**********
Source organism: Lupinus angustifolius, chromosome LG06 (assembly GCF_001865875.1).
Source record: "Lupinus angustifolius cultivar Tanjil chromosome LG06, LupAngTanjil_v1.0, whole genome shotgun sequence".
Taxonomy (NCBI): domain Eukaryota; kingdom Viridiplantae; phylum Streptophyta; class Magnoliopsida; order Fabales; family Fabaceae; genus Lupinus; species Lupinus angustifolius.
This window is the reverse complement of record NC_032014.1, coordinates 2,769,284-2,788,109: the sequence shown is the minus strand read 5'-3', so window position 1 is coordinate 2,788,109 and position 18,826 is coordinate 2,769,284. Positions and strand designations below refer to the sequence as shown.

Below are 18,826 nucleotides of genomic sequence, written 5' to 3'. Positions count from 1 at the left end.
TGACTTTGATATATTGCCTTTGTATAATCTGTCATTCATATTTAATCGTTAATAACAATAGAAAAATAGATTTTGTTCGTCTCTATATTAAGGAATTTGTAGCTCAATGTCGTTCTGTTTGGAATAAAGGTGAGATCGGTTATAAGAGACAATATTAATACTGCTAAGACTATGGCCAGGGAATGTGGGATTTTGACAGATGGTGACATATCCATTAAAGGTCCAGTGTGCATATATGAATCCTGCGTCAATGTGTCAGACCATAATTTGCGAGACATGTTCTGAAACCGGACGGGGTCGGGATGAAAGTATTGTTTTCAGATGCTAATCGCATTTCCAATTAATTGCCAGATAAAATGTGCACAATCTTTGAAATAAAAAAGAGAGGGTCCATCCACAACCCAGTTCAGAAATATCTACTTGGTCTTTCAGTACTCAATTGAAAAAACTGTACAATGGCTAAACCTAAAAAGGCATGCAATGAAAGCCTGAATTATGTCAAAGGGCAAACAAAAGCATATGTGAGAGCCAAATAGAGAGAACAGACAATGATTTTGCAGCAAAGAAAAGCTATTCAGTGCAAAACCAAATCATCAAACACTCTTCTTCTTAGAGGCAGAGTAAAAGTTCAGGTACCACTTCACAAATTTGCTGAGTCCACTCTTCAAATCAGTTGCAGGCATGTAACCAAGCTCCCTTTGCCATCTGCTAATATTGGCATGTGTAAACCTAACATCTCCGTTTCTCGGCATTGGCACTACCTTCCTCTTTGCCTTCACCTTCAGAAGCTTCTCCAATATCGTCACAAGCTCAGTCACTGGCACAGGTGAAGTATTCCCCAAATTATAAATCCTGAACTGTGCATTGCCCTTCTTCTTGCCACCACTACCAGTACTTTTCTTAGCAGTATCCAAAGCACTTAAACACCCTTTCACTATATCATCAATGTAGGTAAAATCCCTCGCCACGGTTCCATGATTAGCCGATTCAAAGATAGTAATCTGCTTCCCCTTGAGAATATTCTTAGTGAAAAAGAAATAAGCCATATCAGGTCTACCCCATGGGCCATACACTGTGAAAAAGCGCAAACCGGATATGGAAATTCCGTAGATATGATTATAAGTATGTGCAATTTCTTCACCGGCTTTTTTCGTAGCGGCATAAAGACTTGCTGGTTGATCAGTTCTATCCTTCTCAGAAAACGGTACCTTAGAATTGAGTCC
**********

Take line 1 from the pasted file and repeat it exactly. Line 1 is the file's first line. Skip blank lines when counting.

Source organism: Lupinus angustifolius, chromosome LG06 (assembly GCF_001865875.1).